Road to Perdition came on the heels of Cast Away, which in my opinion is the finest performance he’s given. In Cast Away, Hanks is the epitome of the pampered American who has to find who he really is without the material comforts he’s used to relying on. In a way, Hanks’ performance in this film is a perfect analogy for what I wish he would get back to as an actor: strip away all the bullshit and start from scratch, find out who he is as an actor without the aura of “Tom Hanks, movie star” clouding his judgment every time he looks at a script. I want him to reach for what will make him satisfied and content as an artist; then he will be able to satisfy us an audience.

In movies like The Terminal or the great Catch Me if You Can, he’s good and likable and charming, but he can do all of those things in his sleep. Even though he might have failed inRoad to Perdition, it was, at least, an interesting failure and showed that he was interested in growing as an actor and subverting his image as a wholesome superstar. I really enjoyed his rakish performance in Charlie Wilson’s War and enjoyed that movie as a whole, but it was the first time where I saw an actor really truly steal a movie from him; when Philip Seymour Hoffman is on screen, we hardly notice that Hanks is there and that had never been the case before for me.

Most actors and filmmakers work hard their whole careers in order to attain a certain amount of clout. Hanks arguably has more power than any other actor in Hollywood and it is disappointing to see him use his weight to help get a Dan Brown adaptation off the ground rather than challenging himself with more difficult material. I obviously can’t know what Hanks’ reasoning is for starring in these films, but I have a feeling that it isn’t to make his artistic mark. It would be one thing if it was taking these roles to help finance smaller, more intelligent films, but the films that he’s producing have been things like Mamma Mia! and City of Ember.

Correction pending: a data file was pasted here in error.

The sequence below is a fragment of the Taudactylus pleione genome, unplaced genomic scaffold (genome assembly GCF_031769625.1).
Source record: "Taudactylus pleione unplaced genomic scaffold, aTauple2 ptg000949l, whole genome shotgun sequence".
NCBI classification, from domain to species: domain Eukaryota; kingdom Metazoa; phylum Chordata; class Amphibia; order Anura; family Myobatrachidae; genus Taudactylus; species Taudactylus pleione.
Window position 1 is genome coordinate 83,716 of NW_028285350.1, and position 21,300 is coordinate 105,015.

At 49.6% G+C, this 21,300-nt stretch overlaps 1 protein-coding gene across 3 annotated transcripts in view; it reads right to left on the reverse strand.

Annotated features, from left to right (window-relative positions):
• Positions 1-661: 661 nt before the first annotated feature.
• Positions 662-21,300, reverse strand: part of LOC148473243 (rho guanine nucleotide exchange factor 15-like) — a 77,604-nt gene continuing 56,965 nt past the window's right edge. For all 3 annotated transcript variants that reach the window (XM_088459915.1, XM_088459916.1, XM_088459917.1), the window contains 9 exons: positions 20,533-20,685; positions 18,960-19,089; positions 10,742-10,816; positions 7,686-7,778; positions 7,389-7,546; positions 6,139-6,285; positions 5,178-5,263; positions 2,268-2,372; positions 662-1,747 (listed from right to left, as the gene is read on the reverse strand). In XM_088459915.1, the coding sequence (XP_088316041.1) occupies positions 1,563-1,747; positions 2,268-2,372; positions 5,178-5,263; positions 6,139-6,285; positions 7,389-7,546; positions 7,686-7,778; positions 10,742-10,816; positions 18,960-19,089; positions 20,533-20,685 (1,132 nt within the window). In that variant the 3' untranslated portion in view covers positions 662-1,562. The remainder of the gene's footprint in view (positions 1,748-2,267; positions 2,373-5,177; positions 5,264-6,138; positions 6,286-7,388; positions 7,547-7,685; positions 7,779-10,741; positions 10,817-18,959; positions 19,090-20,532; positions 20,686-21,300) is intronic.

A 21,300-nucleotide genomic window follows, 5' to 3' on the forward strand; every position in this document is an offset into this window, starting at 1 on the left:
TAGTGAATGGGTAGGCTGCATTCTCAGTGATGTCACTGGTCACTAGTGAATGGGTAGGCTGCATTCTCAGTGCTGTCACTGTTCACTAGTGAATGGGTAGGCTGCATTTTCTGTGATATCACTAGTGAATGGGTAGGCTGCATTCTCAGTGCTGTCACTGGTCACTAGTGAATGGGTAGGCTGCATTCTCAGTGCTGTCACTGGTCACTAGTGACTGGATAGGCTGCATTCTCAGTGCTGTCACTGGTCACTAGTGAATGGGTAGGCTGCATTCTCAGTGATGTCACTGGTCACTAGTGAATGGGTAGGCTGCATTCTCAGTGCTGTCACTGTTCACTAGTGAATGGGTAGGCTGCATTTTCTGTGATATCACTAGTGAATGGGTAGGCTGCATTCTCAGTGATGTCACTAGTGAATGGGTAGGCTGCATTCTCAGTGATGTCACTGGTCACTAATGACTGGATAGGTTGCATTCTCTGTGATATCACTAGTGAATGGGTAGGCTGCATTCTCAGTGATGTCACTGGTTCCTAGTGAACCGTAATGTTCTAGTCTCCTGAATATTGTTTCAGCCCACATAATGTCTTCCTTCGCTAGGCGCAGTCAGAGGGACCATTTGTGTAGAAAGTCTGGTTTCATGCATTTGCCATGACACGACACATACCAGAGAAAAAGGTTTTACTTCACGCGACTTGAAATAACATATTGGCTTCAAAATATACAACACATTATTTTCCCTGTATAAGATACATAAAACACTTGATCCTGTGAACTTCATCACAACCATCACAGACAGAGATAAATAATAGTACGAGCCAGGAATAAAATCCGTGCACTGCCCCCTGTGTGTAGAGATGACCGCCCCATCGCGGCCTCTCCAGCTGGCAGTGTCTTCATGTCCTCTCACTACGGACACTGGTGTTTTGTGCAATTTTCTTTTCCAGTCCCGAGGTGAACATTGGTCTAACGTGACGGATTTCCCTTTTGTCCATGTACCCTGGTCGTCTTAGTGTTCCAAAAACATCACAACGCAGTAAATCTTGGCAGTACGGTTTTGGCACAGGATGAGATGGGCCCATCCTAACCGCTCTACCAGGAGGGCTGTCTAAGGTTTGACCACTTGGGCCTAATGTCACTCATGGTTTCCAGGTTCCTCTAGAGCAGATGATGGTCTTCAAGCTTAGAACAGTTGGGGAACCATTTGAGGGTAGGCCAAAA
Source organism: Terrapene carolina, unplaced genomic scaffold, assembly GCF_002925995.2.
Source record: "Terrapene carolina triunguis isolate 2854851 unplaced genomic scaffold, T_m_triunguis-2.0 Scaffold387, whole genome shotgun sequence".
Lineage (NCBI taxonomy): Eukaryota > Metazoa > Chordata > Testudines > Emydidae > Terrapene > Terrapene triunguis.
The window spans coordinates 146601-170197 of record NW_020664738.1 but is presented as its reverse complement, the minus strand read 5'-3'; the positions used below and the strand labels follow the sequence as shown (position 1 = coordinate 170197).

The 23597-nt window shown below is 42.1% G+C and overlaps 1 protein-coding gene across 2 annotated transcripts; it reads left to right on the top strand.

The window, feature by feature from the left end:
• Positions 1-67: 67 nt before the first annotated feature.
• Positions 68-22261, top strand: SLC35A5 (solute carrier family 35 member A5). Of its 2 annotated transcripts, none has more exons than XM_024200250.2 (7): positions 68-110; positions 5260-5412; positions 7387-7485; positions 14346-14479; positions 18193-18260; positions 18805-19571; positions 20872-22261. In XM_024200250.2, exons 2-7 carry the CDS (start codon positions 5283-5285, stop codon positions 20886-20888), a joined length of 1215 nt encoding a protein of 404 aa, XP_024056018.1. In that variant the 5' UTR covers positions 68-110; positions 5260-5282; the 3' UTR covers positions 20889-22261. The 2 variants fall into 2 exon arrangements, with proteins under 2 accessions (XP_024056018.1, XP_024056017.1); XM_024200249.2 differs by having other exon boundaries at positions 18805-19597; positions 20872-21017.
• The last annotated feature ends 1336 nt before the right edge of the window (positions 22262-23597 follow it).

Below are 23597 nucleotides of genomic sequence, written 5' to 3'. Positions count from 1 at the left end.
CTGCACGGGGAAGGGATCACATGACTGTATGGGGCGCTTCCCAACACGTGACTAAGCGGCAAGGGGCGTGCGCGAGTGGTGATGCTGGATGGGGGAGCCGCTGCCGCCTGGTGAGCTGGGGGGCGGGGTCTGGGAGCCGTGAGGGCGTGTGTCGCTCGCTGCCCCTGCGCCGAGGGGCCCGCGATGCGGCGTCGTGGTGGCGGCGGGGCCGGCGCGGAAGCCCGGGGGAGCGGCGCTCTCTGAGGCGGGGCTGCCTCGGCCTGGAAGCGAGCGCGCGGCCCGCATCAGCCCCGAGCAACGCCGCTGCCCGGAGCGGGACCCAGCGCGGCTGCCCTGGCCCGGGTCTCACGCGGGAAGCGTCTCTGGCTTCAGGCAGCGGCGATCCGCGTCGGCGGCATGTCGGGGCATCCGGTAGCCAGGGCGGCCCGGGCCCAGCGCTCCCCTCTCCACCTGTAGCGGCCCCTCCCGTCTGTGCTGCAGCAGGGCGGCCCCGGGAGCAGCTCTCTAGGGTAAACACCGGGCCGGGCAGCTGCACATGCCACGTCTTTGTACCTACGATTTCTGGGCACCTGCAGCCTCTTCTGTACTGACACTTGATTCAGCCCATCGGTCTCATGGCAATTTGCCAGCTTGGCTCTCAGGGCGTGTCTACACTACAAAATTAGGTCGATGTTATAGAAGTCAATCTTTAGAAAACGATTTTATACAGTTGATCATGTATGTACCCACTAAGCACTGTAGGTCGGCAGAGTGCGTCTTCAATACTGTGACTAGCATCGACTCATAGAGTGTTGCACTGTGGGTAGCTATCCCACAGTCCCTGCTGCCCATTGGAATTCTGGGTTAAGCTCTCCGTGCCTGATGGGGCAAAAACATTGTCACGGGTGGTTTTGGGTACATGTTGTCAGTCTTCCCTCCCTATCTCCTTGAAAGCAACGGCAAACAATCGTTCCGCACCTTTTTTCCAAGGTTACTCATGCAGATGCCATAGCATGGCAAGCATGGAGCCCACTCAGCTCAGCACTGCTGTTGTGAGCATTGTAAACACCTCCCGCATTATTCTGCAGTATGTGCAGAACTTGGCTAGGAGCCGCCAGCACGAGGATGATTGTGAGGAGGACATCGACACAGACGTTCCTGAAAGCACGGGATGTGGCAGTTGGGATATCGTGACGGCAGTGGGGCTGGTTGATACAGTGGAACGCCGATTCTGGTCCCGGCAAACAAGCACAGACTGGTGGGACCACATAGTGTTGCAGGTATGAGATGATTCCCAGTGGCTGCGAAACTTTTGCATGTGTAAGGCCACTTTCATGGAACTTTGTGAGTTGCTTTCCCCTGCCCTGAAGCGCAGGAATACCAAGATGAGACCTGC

I do love what he has been doing on television, though, because John Adams, From the Earth to the Moon and Band of Brothers have all been some of the most worthwhile TV ever produced. But in terms of what Hanks is producing for the big screen, I really wish that he would take a darker turn in a smaller film. I wish he would get together with someone likeDavid Fincher or Mark Romanek or Rebecca Miller and remind us all of his versatility and show us that he still has a desire to really act and inspire us.

I’d also love for Hanks to get back behind the camera again; That Thing You Do! might not have been a classic film, but I found it to be an enjoyable one that showed Hanks could be as assured and confident behind the camera as he is in front of it and it was clear that this was a story Hanks was passionate about. Honestly, I don’t care how he does it, but I want Hanks to make the most of his enormous talent. I want him to find roles that he’s passionate about, to which he’s willing to commit his energy to bringing us something more than the mundane. I want Hanks to find that inner spark again and show it to us, to leave the mediocre Robert Langdon-type roles to actors of lesser talent, and do something surprising, even dazzling again.